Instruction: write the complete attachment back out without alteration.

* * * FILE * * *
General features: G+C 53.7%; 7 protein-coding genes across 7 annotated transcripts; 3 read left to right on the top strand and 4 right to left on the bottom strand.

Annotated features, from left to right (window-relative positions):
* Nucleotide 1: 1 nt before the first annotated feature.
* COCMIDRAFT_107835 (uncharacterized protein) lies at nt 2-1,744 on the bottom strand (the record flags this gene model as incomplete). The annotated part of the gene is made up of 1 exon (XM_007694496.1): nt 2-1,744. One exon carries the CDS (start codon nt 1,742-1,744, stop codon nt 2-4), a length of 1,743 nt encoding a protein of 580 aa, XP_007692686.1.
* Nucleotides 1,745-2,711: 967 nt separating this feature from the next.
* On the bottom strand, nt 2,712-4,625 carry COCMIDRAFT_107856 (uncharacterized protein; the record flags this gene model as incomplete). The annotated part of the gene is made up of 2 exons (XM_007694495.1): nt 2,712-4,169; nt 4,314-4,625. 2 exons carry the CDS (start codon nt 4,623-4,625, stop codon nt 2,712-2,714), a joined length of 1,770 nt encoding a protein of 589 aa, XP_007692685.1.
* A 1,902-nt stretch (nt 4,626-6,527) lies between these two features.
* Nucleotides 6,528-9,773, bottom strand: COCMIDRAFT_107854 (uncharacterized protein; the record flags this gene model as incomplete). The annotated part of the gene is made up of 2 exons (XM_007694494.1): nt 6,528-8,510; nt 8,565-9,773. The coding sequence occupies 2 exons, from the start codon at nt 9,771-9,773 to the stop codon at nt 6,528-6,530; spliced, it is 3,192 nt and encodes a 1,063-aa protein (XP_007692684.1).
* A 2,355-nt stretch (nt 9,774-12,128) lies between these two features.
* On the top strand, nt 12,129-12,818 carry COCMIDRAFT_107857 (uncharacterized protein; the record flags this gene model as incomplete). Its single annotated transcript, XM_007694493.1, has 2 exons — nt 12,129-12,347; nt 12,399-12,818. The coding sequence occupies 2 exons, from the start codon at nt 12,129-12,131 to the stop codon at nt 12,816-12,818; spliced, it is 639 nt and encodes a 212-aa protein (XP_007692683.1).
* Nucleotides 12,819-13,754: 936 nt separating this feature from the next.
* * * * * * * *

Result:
General features: G+C 53.7%; 7 protein-coding genes across 7 annotated transcripts; 3 read left to right on the top strand and 4 right to left on the bottom strand.

Annotated features, from left to right (window-relative positions):
* Nucleotide 1: 1 nt before the first annotated feature.
* COCMIDRAFT_107835 (uncharacterized protein) lies at nt 2-1,744 on the bottom strand (the record flags this gene model as incomplete). The annotated part of the gene is made up of 1 exon (XM_007694496.1): nt 2-1,744. One exon carries the CDS (start codon nt 1,742-1,744, stop codon nt 2-4), a length of 1,743 nt encoding a protein of 580 aa, XP_007692686.1.
* Nucleotides 1,745-2,711: 967 nt separating this feature from the next.
* On the bottom strand, nt 2,712-4,625 carry COCMIDRAFT_107856 (uncharacterized protein; the record flags this gene model as incomplete). The annotated part of the gene is made up of 2 exons (XM_007694495.1): nt 2,712-4,169; nt 4,314-4,625. 2 exons carry the CDS (start codon nt 4,623-4,625, stop codon nt 2,712-2,714), a joined length of 1,770 nt encoding a protein of 589 aa, XP_007692685.1.
* A 1,902-nt stretch (nt 4,626-6,527) lies between these two features.
* Nucleotides 6,528-9,773, bottom strand: COCMIDRAFT_107854 (uncharacterized protein; the record flags this gene model as incomplete). The annotated part of the gene is made up of 2 exons (XM_007694494.1): nt 6,528-8,510; nt 8,565-9,773. The coding sequence occupies 2 exons, from the start codon at nt 9,771-9,773 to the stop codon at nt 6,528-6,530; spliced, it is 3,192 nt and encodes a 1,063-aa protein (XP_007692684.1).
* A 2,355-nt stretch (nt 9,774-12,128) lies between these two features.
* On the top strand, nt 12,129-12,818 carry COCMIDRAFT_107857 (uncharacterized protein; the record flags this gene model as incomplete). Its single annotated transcript, XM_007694493.1, has 2 exons — nt 12,129-12,347; nt 12,399-12,818. The coding sequence occupies 2 exons, from the start codon at nt 12,129-12,131 to the stop codon at nt 12,816-12,818; spliced, it is 639 nt and encodes a 212-aa protein (XP_007692683.1).
* Nucleotides 12,819-13,754: 936 nt separating this feature from the next.